Inheriting from the standard bad guys is very easy, but with Brutal Doom it's a lot more complicated. The Brutal Doom bad guys have different names in DECORATE (which is why inheriting from the zombie inherits from the standard one not the Brutal Doom one). Also the Brutal Doom ones have various death states. So the answer is yes, but with difficulty.
  10. ENEMY!!!

    DOOM Eternal Gameplay Reveal Impressions

    I think the idea of snapping prefabs together has a lot of potential but snapping whole rooms together a la SnapMap results in it being very difficult not to produce maps that are very similar to what everybody else is doing, so I'm hoping for editing tools that are closer to the likes of Skyrim's Creation Kit, allowing us to snap prefabs together to create rooms. Either that or more advanced tools for creating custom geometry, including resolution of the AI pathfinding problems. As for the gameplay, when I first started watching the video I was unimpressed, thinking it looked like a slightly enhanced version of DOOM 2016, but it grew on me as I watched more of the footage. The more varied locations and the wide range of places to explore particularly stood out, and it didn't strike me as being strongly arena combat focused (which was one of my main issues with DOOM 2016). If implemented well, the lives system may also end up being a plus, as one thing that deterred me in DOOM 2016 was getting through a series of battles but not triggering a checkpoint, exploring in search of secrets, mistiming a jump, dying and then having to re-do the battles again. I also actually liked the "cartoony" emphasis, as I always think of the original Dooms as being relatively "cartoony" and with plenty of bright colours (although I know this was mainly a limitation of the technology at the time).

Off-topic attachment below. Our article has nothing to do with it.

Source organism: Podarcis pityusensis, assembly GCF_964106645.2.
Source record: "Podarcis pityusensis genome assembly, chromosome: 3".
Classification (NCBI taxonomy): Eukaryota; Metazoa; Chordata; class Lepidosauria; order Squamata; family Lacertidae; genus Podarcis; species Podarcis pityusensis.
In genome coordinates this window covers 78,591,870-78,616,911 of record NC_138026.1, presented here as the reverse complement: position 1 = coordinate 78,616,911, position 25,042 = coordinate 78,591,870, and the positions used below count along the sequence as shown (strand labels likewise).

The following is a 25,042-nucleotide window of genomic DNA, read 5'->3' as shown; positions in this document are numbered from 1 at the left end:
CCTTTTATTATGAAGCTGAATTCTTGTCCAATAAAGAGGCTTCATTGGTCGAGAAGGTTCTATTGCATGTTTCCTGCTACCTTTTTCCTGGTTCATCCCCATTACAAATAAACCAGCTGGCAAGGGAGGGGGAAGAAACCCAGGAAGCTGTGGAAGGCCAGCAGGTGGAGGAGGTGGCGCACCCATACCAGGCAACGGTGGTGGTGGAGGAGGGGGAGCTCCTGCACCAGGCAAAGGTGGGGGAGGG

11. ENEMY!!!

    Fallout 76 will not launch on Steam